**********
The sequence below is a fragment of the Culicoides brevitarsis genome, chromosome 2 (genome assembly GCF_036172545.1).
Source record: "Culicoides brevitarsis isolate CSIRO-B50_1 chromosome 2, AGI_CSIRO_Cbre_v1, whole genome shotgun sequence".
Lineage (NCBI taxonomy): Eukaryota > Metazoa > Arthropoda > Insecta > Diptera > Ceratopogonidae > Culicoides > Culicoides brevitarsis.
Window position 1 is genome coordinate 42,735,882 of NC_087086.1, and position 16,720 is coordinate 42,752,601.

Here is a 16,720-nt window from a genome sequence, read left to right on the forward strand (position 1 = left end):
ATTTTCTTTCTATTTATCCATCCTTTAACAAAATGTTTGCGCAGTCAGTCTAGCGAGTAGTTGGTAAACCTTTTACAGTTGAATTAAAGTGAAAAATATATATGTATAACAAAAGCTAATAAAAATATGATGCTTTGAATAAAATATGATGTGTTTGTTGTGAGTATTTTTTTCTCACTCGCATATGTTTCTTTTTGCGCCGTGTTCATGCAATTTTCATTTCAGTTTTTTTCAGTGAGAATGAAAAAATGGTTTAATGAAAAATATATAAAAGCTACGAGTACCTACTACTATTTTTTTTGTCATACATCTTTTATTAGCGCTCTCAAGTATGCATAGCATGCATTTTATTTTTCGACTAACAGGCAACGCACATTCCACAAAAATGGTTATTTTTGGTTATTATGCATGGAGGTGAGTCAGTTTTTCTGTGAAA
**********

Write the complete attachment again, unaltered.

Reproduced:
The sequence below is a fragment of the Culicoides brevitarsis genome, chromosome 2 (genome assembly GCF_036172545.1).
Source record: "Culicoides brevitarsis isolate CSIRO-B50_1 chromosome 2, AGI_CSIRO_Cbre_v1, whole genome shotgun sequence".
Lineage (NCBI taxonomy): Eukaryota > Metazoa > Arthropoda > Insecta > Diptera > Ceratopogonidae > Culicoides > Culicoides brevitarsis.
Window position 1 is genome coordinate 42,735,882 of NC_087086.1, and position 16,720 is coordinate 42,752,601.

Here is a 16,720-nt window from a genome sequence, read left to right on the forward strand (position 1 = left end):
ATTTTCTTTCTATTTATCCATCCTTTAACAAAATGTTTGCGCAGTCAGTCTAGCGAGTAGTTGGTAAACCTTTTACAGTTGAATTAAAGTGAAAAATATATATGTATAACAAAAGCTAATAAAAATATGATGCTTTGAATAAAATATGATGTGTTTGTTGTGAGTATTTTTTTCTCACTCGCATATGTTTCTTTTTGCGCCGTGTTCATGCAATTTTCATTTCAGTTTTTTTCAGTGAGAATGAAAAAATGGTTTAATGAAAAATATATAAAAGCTACGAGTACCTACTACTATTTTTTTTGTCATACATCTTTTATTAGCGCTCTCAAGTATGCATAGCATGCATTTTATTTTTCGACTAACAGGCAACGCACATTCCACAAAAATGGTTATTTTTGGTTATTATGCATGGAGGTGAGTCAGTTTTTCTGTGAAA